VENTURA — Heavy shoaling and hazardous conditions has continued to limit navigational operations at Ventura Harbor since a sandbar was observed forming at the venue’s entrance on Jan. 17.
Ventura Port District officials informed The Log during a recent visit more than 240,000 cubic meters of sand filled the front of the harbor entrance during the final two weeks of January, increasing sand sediment beneath the water’s surface to just shy of 1 million cubic meters and making it difficult for recreational boats and commercial vessels to access the Pacific Ocean or local marinas.
Weather conditions during the final weekend of January did not help matters. Ventura Harbor was hit with 68-mile-per-hour gusts on Jan. 31, according to news reports.
“This is the impact of El Niño. It’s unprecedented,” said Oscar Peña, general manager for the Ventura Port District.
The port district already has $4.8 million allocated for dredging of the harbor entrance; the Army Corps of Engineers agreed to allocate an additional $2.5 million, according to news reports. Dredging equipment began arriving at the harbor entrance on Feb. 4.
Ventura Harbormaster John Higgins said the shoaling occurred because El Niño caused the sand trap just north of the harbor entrance to overflow and spill into the main channel. Large amounts of sand filled the main channel from the south, as well, thanks to residual amounts of sediment that were pushed to the Ventura coast after last summer’s storms near Mexico.
Sand overflowing from both sides of the main channel resulted in boaters being given only 30 feet of space to navigate at the harbor’s entrance, compared to 300 feet of space under normal conditions.
“The harbor entrance continues to receive sand from both sides of the harbor,” Higgins said. “The last couple of storms have once again had breaking waves across the entrance.”
Higgins added the U.S. Army Corps of Engineers and dredging vendor Manson Construction conducted formal soundings on Feb. 2 to assess the impacts of the previous weekend’s storm.
Port officials were already preparing for dredging before the shoaling occurred, Peña said. The situation could have been worse had dredging plans not been in place just prior to the recent storms, he added.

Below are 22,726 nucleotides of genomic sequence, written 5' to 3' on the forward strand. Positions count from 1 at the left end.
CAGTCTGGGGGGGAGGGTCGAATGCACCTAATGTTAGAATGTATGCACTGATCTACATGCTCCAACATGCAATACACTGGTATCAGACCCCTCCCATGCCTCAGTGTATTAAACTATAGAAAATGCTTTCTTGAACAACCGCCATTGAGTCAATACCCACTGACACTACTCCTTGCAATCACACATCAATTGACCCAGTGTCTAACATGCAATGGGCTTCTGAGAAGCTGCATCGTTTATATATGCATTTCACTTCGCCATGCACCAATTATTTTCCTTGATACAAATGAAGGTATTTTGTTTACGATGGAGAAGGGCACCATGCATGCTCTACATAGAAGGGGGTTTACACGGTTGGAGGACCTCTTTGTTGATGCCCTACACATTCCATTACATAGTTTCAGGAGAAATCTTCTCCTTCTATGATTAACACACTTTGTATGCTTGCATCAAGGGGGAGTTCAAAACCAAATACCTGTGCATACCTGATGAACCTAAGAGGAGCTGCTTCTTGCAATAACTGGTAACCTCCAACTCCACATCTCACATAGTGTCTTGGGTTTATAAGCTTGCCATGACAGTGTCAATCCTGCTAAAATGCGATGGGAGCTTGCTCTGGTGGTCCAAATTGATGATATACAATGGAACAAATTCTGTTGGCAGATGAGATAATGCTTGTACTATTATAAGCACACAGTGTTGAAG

Still, the increased sand level at the harbor entrance is considered a local emergency. A handful of boats, mostly commercial, navigating in and out of the harbor must be escorted through a narrow channel at the center of the entrance.
A “Safety Zone” is in effect to limit traffic in and out of the harbor, according to Higgins.
“We have continued the U.S. Coast Guard Safety Zone closure within the harbor. We are working with the Ventura County Office of Emergency Services to see if there are assistance programs available,” Higgins said.
Higgins added both he and port district officials met with marine-related businesses and commercial fishermen to determine the economic impacts of the harbor closure and to update boaters of the planned dredge.
Interestingly enough at least one commercial fisherman and a handful of recreational boaters said they were not impacted by the shoaling.
“At this point we can’t go out, but there’s no fish to go out for,” said Capt. Jesse Long of Ocean Angel V. “If fish did show up we can get out, but there’s a chance we might not be able to get back in. We’d go to other ports to deliver.”
Long, who fishes for squid, added he was required to inform the Coast Guard and be escorted through the harbor entrance if he elected to head out to sea at any point during the current closure.
Two boaters at Ventura West Marina told The Log in separate interviews they rarely leave the harbor during winter months, so the shoaling really is not impacting them.
The shoaling still impacted a few corners of Ventura Harbor.
Ventura Harbor Village was slated to host two tall ships in January and February; however, the shoaling forced the tall ships to relocate to Channel Islands Harbor in neighboring Oxnard.
Island Packers also moved its cruising operation to Channel Island Harbor during the shoaling event in Ventura.
One marina operator told The Log he lost at least two slip reservations because boaters were not able to enter the harbor.
The Coast Guard and port district officials have been working together to escort select current tenant vessels in and out of the harbor, according to Higgins.
“We continue to take requests on a one by one basis to determine if we can accommodate escorting of vessels in or out of the harbor,” Higgins said. “We do have regular contact with the commanding officer of USCG Station Channel Islands and together we are doing are best to ensure the boaters safety and accommodating requests when appropriate. If we feel there is a need and we feel comfortable with the request we then seek permission from the U.S. Coast Guard Captain of the Port.”
Higgins said he hoped the harbor would be fully open by mid-February. A statement released by Ventura Harbor Village said the waterfront venue is open for business.
“We realize the Safety Zone’s impact on the community and hope they will remain supportive as we move forward to mitigating the problem,” he said.
The depth of the harbor entrance, normally about 40 feet, was between 13 and 16 feet on Jan. 26.